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Racism is defined as treating people differently on the basis of nationality or outward markers of ethnicity.  Still racism is an issue in the world and the church today – people are neglected, ignored, devalued because of their nationality and ethnicity.  Jesus said His vision is for His house to be a house of prayer for all nations.

The Greek word for nations is ethnos, which we get our modern word ethnicity from.  God wants the church to be a place that people from every ethnic background can get together and worship and spend time with Him together.  A Father of love, loving His family of many backgrounds!

It’s time to stop seeing people through the eyes of race, and look at people through the eyes of grace.  Time to become a bunch of gracists.  Only looking at people assuming the best, ignoring their sin, bypassing their flaws, and looking at their potential, their strengths, their loves, their passions and valuing them as unique and special – not just special to God but special to you.

It’s gracism time!

Christian teacher tells of race slurs by pupils aged 8

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A teacher claims he has been sacked for reprimanding pupils who made racist remarks about his being a Christian.

Nicholas Kafouris said he lost his £30,000-a-year post because he would not tolerate the ‘openly racist’ behaviour of pupils as young as eight.

He said the predominantly Muslim youngsters openly praised Islamic extremists in class, and hailed the September 11 terrorists as ‘heroes and martyrs’.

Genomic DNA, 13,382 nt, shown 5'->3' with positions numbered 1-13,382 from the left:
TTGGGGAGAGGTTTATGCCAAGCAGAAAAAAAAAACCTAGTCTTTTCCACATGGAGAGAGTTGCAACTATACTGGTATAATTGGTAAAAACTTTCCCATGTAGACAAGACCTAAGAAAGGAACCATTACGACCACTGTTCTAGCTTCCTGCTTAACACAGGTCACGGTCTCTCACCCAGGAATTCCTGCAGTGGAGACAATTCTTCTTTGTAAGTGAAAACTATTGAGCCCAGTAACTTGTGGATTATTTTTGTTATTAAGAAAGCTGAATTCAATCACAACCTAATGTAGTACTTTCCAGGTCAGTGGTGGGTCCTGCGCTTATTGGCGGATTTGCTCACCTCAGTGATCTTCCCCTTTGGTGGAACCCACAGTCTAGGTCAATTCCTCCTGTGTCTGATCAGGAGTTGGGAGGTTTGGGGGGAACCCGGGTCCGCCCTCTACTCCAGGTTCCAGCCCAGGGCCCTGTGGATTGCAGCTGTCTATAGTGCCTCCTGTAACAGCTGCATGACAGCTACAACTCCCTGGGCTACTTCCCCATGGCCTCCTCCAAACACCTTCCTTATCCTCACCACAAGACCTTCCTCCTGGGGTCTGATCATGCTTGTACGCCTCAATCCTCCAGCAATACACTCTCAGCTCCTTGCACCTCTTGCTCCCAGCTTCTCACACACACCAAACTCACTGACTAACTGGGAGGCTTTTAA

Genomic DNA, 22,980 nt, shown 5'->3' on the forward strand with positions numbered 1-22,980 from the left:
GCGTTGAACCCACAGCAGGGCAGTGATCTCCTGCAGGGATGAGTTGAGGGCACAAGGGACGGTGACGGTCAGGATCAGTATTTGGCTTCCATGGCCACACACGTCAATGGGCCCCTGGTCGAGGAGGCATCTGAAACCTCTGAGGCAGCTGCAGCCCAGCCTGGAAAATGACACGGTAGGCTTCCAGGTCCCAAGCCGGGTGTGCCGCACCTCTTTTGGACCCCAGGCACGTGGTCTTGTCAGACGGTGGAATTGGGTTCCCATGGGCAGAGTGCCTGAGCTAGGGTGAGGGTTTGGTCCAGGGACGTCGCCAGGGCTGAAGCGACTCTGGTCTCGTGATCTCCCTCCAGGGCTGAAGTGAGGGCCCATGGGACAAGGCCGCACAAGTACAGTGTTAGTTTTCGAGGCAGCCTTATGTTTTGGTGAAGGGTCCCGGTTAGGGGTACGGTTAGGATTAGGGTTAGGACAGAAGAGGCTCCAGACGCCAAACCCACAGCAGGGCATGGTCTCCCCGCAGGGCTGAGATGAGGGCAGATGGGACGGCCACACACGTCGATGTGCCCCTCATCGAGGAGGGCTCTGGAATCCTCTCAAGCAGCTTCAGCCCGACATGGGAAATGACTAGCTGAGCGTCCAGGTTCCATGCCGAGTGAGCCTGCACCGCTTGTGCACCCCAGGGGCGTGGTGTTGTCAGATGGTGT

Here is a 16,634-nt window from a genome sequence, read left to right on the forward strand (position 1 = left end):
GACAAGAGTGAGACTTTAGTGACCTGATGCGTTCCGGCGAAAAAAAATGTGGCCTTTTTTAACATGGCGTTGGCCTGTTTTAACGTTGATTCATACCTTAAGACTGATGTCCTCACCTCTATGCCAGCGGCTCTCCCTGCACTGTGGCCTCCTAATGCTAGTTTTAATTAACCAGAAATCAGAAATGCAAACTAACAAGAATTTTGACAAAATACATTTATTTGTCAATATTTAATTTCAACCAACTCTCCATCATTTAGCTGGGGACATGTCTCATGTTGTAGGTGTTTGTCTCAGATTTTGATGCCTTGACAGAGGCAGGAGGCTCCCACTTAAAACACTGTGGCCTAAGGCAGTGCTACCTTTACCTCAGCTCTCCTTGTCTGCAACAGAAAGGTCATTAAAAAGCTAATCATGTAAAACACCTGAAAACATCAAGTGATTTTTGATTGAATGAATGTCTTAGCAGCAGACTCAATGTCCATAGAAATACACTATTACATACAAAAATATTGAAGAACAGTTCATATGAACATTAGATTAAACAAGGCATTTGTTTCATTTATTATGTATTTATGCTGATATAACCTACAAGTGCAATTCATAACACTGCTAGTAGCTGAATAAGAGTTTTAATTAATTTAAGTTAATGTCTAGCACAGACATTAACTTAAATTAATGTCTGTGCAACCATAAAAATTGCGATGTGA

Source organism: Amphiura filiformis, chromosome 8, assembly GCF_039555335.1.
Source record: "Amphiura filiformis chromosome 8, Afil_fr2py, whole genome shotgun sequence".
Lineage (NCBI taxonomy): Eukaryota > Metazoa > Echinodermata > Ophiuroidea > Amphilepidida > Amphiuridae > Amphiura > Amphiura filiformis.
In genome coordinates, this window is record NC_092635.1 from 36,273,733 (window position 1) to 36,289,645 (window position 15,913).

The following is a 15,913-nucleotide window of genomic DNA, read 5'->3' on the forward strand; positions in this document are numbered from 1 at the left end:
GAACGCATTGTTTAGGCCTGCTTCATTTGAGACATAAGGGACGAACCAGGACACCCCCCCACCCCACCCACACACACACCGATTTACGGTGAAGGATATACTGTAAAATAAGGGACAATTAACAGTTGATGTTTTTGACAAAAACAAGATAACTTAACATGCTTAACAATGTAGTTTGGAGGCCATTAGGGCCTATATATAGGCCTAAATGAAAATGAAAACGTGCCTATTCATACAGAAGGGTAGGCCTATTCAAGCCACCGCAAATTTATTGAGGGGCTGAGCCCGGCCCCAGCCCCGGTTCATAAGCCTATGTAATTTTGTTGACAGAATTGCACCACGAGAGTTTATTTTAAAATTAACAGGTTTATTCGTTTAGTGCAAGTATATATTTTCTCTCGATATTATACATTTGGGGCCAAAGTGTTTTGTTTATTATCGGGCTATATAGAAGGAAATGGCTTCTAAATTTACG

Greek-born Mr Kafouris, 40, taught for more than ten years at Bigland Green Primary in Tower Hamlets, East , where according to the most recent Ofsted report ‘almost all’ the 465 pupils are from ethnic minorities and a vast proportion do not speak English as a first language.

He is taking the school, its headmistress and assistant head to an employment tribunal where he will claim he was forced out after highlighting the rise in racism among pupils.

In 2006, said Mr Kafouris, he brushed against a boy while giving him a book.

‘He said rather brusquely to me, “Don’t touch me, you’re a Christian”. I found this very offensive.’

Later that year, he said children aged eight and nine in his class praised the suicide bombers in the 9/11 attacks.

‘In late November and December 2006, many various unacceptable and openly racist, anti-Semitic and anti-Christian remarks were being made by many and various children in Year 4,’ he said.

‘These included, “We want to be Islamic bombers when we grow up”, “the Twin Towers bombers are heroes and martyrs”, “we hate the Jews” and “we hate the Christians”.’

And in January 2007, he claims some pupils ‘expressed delight’ that a child had died when a wall collapsed on him in London.

When asked why, he said one of the children replied: ‘Because he’s English.’ The following month, during a religious education lesson about Jonah and the whale, he claims one of the pupils asked if Jonah was a Jew, before shouting: ‘I hate the Jews, they’re our enemies.’

Mr Kafouris says he completed ‘Racist Incident Reporting Sheets’ and notified headmistress Jill Hankey in writing about each incident.

But he claims his concerns were ignored because she wanted to maintain the school’s ‘good’ Ofsted rating.